never heard of AA&Ox3 either--- I'm in upstate NY, maybe it is regional.....it seems kinda weird really---you are assessing the level of orientation--weather the pt is awake or not is irrelavant and really doesn't it asume the pt. is awake as it is impossible to ask the pt anything to do the assessment if the pt. is sleeping!!
AAo x 3 means, "Awake, Alert, Oriented to Person, Place and Time"... Yes you can't be alert without being awake but you can be awake and not alert. Therefore your teacher is correct, you should write AAOx3. Don't take the short cuts! Your patient depends on you!
I don't think its a short cut. If someone is awake and not alert then you would know because you obviously wouldn't be oriented to person, place, or time so its redundent. I've never heard that being used in any courses and never heard it used in clinical. I guess if I ever do hear it I will at least now know what they're talking about.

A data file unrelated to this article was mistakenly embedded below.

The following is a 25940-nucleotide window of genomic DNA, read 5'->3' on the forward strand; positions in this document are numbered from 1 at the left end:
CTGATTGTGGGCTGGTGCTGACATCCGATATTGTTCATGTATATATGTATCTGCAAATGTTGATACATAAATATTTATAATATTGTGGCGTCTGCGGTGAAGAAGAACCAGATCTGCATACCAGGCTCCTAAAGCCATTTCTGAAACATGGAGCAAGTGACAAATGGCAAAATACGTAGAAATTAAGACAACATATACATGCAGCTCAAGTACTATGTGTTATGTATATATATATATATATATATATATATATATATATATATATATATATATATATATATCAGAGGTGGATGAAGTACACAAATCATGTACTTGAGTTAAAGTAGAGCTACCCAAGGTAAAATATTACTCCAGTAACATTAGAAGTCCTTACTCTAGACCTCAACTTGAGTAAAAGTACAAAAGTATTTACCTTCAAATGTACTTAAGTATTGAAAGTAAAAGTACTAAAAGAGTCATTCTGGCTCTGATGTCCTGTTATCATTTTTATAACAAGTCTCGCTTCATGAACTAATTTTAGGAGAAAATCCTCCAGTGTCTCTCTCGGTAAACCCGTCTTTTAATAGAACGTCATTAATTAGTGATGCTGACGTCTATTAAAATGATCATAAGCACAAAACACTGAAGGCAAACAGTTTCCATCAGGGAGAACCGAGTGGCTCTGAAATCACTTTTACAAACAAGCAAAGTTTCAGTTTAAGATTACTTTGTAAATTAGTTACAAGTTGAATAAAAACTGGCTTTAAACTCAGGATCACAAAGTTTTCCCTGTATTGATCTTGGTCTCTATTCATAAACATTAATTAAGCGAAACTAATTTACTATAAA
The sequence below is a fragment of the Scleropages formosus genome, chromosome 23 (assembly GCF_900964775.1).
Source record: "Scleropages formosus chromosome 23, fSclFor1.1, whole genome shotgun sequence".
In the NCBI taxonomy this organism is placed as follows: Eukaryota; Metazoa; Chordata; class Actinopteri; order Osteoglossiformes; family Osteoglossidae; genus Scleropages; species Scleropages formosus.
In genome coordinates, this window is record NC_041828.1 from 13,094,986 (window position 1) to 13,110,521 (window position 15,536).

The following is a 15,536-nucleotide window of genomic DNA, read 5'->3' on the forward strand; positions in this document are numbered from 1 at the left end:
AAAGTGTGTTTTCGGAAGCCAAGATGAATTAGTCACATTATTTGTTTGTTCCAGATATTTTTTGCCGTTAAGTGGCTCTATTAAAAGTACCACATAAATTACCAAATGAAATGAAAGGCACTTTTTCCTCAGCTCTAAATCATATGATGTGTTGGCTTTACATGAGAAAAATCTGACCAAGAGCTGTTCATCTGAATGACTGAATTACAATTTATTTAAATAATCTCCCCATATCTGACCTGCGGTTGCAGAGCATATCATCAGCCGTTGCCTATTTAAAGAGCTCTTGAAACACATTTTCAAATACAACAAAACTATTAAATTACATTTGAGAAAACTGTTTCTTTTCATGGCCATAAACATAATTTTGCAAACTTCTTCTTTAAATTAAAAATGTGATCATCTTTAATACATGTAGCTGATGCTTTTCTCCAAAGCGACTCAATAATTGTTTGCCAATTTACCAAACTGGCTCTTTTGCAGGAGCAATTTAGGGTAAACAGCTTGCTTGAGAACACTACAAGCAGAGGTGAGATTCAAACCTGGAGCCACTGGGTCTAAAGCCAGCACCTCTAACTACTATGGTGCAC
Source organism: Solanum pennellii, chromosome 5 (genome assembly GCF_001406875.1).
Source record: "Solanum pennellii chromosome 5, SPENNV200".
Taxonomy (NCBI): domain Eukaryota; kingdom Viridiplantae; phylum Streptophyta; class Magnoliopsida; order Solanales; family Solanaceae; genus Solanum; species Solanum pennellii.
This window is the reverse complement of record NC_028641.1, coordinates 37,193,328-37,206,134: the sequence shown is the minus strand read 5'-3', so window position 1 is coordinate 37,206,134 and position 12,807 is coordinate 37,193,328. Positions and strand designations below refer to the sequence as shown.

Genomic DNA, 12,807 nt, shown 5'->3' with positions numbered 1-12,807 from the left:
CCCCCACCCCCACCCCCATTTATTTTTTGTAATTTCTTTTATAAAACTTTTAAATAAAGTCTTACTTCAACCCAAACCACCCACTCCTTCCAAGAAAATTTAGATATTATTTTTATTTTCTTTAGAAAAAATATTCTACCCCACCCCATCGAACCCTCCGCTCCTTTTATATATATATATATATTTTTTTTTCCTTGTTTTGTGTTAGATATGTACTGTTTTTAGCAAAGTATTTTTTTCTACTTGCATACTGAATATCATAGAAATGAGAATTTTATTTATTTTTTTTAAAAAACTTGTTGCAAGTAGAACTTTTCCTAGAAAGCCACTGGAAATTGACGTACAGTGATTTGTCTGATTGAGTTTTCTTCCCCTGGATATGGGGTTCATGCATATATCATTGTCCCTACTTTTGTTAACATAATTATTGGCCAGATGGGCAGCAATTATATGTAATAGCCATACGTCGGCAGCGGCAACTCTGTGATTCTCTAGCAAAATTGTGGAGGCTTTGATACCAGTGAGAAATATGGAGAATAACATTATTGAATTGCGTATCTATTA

If I am abbreviating it, which I sometimes do, I write A&O x3 or A/O x 3. I have never seen it written AAO x 3. I think that both ways are acceptable, and I think that medical professionals would know what you meant no matter which of the two methods you used. For the purpose of clinical, you should go by what your instructor says just to keep yourself out of trouble. However, when you are making personal notes for yourself, or charting in the real world, use whichever one you like the best.